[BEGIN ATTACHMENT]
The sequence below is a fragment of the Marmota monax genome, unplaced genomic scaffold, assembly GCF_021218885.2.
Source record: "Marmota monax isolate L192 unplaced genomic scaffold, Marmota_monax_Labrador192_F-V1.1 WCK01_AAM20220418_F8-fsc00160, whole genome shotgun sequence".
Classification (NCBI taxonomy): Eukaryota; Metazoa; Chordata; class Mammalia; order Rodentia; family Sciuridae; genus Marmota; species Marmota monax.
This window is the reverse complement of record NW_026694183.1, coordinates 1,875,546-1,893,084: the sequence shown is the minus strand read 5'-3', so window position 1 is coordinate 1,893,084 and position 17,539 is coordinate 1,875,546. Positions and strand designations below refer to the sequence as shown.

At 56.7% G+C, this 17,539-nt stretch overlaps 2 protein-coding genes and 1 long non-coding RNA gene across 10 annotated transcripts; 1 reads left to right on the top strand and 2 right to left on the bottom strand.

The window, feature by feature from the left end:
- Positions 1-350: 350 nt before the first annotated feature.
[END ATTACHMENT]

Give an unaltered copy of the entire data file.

The sequence below is a fragment of the Marmota monax genome, unplaced genomic scaffold, assembly GCF_021218885.2.
Source record: "Marmota monax isolate L192 unplaced genomic scaffold, Marmota_monax_Labrador192_F-V1.1 WCK01_AAM20220418_F8-fsc00160, whole genome shotgun sequence".
Classification (NCBI taxonomy): Eukaryota; Metazoa; Chordata; class Mammalia; order Rodentia; family Sciuridae; genus Marmota; species Marmota monax.
This window is the reverse complement of record NW_026694183.1, coordinates 1,875,546-1,893,084: the sequence shown is the minus strand read 5'-3', so window position 1 is coordinate 1,893,084 and position 17,539 is coordinate 1,875,546. Positions and strand designations below refer to the sequence as shown.

At 56.7% G+C, this 17,539-nt stretch overlaps 2 protein-coding genes and 1 long non-coding RNA gene across 10 annotated transcripts; 1 reads left to right on the top strand and 2 right to left on the bottom strand.

The window, feature by feature from the left end:
- Positions 1-350: 350 nt before the first annotated feature.